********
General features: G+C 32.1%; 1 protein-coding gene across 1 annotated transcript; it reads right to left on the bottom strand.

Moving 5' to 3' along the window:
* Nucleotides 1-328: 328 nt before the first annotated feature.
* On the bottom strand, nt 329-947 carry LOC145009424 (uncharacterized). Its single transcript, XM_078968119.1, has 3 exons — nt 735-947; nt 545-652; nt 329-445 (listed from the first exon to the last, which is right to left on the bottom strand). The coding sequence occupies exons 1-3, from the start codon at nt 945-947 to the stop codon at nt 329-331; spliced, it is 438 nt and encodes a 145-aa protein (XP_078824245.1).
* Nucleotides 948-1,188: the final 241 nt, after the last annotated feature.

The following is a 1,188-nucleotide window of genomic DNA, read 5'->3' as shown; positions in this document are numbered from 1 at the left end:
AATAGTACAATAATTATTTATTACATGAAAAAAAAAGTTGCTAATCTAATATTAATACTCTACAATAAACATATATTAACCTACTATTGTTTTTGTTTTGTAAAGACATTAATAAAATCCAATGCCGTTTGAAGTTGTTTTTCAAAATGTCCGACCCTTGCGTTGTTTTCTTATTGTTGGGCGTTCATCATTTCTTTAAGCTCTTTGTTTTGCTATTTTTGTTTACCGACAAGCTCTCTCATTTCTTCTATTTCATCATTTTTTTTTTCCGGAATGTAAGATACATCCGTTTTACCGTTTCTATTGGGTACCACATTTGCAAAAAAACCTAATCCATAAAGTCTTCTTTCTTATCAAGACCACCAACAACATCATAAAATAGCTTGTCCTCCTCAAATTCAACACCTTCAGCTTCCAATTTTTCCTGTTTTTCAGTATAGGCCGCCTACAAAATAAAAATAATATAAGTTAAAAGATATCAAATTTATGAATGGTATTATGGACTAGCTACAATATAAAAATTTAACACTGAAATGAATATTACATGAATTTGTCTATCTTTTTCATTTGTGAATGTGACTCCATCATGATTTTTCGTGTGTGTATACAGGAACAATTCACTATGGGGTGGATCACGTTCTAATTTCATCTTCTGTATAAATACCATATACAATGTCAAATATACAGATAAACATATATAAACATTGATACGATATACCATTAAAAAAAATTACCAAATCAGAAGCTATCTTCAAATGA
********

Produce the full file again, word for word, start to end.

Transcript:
General features: G+C 32.1%; 1 protein-coding gene across 1 annotated transcript; it reads right to left on the bottom strand.

Moving 5' to 3' along the window:
* Nucleotides 1-328: 328 nt before the first annotated feature.
* On the bottom strand, nt 329-947 carry LOC145009424 (uncharacterized). Its single transcript, XM_078968119.1, has 3 exons — nt 735-947; nt 545-652; nt 329-445 (listed from the first exon to the last, which is right to left on the bottom strand). The coding sequence occupies exons 1-3, from the start codon at nt 945-947 to the stop codon at nt 329-331; spliced, it is 438 nt and encodes a 145-aa protein (XP_078824245.1).
* Nucleotides 948-1,188: the final 241 nt, after the last annotated feature.

The following is a 1,188-nucleotide window of genomic DNA, read 5'->3' as shown; positions in this document are numbered from 1 at the left end:
AATAGTACAATAATTATTTATTACATGAAAAAAAAAGTTGCTAATCTAATATTAATACTCTACAATAAACATATATTAACCTACTATTGTTTTTGTTTTGTAAAGACATTAATAAAATCCAATGCCGTTTGAAGTTGTTTTTCAAAATGTCCGACCCTTGCGTTGTTTTCTTATTGTTGGGCGTTCATCATTTCTTTAAGCTCTTTGTTTTGCTATTTTTGTTTACCGACAAGCTCTCTCATTTCTTCTATTTCATCATTTTTTTTTTCCGGAATGTAAGATACATCCGTTTTACCGTTTCTATTGGGTACCACATTTGCAAAAAAACCTAATCCATAAAGTCTTCTTTCTTATCAAGACCACCAACAACATCATAAAATAGCTTGTCCTCCTCAAATTCAACACCTTCAGCTTCCAATTTTTCCTGTTTTTCAGTATAGGCCGCCTACAAAATAAAAATAATATAAGTTAAAAGATATCAAATTTATGAATGGTATTATGGACTAGCTACAATATAAAAATTTAACACTGAAATGAATATTACATGAATTTGTCTATCTTTTTCATTTGTGAATGTGACTCCATCATGATTTTTCGTGTGTGTATACAGGAACAATTCACTATGGGGTGGATCACGTTCTAATTTCATCTTCTGTATAAATACCATATACAATGTCAAATATACAGATAAACATATATAAACATTGATACGATATACCATTAAAAAAAATTACCAAATCAGAAGCTATCTTCAAATGA